Foetal Alcohol Syndrome Disorder (FASD) day is on the 9th of September. It’s a day to raise awareness of the disorder and recognise the support available to families affected.
What is it?
Foetal Alcohol Spectrum Disorder is a neurodevelopmental condition with lifelong cognitive, emotional and behavioural challenges.
This is caused by alcohol use whilst pregnant.
There is no known safe amount of alcohol to drink during pregnancy. People living with FASD are from all groups within society.
It’s more common than you think.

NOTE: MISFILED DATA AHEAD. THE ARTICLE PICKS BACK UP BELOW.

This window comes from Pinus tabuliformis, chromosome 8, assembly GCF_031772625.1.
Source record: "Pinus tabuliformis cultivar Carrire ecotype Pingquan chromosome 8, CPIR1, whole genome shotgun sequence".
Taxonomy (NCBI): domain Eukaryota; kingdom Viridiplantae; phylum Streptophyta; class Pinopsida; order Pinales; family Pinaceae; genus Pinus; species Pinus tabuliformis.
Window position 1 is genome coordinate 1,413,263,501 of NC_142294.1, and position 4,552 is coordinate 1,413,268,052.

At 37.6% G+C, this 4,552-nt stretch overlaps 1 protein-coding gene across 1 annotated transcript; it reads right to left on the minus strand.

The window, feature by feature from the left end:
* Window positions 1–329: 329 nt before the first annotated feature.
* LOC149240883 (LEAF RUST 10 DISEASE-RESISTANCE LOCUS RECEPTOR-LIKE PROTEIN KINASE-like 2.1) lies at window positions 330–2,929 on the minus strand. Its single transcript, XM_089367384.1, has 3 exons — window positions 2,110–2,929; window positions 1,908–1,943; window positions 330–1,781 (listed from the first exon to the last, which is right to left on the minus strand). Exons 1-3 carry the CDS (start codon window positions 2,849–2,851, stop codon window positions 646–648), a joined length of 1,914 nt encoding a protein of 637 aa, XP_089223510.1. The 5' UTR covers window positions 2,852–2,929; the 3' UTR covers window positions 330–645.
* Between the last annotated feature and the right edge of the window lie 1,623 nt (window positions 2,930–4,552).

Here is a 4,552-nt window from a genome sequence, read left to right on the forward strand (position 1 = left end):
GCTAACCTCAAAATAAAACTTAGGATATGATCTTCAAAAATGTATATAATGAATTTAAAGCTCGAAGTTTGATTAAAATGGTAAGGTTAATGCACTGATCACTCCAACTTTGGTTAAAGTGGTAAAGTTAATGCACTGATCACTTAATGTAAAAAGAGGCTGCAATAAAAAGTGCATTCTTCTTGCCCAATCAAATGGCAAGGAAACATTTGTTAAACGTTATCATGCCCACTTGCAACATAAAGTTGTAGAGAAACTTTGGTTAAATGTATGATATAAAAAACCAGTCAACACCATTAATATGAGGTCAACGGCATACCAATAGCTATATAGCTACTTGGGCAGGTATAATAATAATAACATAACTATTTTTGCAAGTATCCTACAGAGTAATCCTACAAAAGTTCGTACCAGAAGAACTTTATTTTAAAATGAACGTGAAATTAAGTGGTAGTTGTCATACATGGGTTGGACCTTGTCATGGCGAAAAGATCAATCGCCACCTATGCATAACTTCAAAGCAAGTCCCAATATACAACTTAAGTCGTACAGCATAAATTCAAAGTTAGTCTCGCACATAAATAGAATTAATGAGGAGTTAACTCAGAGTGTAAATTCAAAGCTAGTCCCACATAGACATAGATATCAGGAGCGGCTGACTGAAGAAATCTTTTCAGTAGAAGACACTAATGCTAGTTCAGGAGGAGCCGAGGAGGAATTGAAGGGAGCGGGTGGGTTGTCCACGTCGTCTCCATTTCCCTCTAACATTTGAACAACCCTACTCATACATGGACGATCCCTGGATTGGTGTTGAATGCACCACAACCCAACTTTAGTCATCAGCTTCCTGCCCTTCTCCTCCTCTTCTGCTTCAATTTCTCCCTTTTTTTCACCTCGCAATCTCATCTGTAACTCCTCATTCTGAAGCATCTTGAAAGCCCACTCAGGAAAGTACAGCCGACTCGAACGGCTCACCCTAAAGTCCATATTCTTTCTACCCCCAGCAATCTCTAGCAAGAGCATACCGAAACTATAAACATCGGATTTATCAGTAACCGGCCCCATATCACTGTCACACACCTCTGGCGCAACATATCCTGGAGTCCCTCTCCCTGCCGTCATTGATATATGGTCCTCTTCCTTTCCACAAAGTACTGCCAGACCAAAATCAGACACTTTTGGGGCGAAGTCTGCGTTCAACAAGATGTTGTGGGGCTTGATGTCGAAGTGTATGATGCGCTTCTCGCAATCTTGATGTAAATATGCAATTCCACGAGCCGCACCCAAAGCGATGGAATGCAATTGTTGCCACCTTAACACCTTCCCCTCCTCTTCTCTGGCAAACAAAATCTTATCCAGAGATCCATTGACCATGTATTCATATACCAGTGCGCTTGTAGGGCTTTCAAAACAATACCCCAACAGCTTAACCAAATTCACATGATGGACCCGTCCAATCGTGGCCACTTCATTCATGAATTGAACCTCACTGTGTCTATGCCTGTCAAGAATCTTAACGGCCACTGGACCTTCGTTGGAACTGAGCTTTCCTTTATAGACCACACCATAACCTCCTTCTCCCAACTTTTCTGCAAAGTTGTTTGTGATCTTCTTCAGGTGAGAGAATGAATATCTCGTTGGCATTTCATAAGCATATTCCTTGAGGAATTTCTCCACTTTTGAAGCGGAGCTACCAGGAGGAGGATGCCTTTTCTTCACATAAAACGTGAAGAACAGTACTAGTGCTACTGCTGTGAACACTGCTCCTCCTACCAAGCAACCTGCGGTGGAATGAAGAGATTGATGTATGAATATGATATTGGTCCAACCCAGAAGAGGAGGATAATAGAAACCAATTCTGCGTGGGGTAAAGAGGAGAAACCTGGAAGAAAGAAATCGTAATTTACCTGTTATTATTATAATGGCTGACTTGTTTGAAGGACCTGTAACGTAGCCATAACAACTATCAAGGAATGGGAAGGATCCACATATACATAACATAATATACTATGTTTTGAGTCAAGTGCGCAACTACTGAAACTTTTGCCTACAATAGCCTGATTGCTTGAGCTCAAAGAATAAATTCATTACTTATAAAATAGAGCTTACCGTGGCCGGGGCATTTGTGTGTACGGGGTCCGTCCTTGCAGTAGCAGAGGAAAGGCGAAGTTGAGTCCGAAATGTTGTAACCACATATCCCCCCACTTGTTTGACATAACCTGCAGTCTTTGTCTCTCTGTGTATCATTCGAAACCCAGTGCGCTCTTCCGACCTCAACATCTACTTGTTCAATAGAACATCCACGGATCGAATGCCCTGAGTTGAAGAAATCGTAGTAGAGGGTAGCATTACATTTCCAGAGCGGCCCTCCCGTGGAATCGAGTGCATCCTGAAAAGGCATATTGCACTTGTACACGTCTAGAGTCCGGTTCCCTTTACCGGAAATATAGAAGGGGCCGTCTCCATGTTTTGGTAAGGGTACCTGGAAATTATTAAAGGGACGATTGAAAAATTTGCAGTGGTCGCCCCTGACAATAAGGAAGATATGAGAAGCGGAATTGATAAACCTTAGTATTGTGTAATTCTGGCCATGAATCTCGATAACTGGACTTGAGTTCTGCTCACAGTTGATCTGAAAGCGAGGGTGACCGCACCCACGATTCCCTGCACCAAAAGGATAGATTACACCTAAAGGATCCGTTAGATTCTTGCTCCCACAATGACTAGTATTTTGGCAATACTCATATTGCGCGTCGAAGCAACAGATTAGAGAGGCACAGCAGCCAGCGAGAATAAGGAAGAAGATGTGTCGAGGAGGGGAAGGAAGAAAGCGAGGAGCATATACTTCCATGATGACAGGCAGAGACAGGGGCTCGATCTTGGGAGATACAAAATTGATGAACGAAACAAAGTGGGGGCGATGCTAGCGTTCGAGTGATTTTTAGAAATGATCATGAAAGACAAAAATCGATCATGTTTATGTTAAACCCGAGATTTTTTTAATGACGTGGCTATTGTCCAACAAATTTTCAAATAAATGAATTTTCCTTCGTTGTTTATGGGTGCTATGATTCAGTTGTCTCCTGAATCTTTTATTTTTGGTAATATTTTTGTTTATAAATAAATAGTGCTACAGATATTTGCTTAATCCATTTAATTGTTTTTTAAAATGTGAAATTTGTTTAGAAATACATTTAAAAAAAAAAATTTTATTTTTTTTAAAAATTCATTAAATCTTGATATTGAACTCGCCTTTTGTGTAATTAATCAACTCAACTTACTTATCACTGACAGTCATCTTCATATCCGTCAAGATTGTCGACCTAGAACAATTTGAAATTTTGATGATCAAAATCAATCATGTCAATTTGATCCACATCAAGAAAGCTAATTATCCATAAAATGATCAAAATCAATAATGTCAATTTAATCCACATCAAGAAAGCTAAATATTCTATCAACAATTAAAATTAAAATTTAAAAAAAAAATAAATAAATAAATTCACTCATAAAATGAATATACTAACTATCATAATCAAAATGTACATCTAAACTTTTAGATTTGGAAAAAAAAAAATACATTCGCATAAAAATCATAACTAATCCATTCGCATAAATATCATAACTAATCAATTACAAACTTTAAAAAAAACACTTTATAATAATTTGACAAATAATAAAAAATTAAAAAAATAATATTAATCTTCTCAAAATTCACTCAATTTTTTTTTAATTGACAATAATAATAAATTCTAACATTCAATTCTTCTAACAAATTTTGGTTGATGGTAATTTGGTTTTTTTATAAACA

Although alcohol can affect the development of all cells and organs, the brain is particularly vulnerable to the effects of alcohol exposure.
As a result, children and adults with FASD often experience difficulty dealing with information. They may find it hard to translate hearing into doing, thinking into saying, reading into speaking or feeling into words.
They may also have difficulty applying specific learning to new experiences or situations and perceiving similarities and differences. This means they may be unable to see patterns, predict events or make judgments.
In some cases, FASD is not always easy to diagnose. This means that adopters need to recognise this may be something that arises as their child’s brain develops.
Check out the different recourses and events here https://www.adoptionuk.org/fasd-hub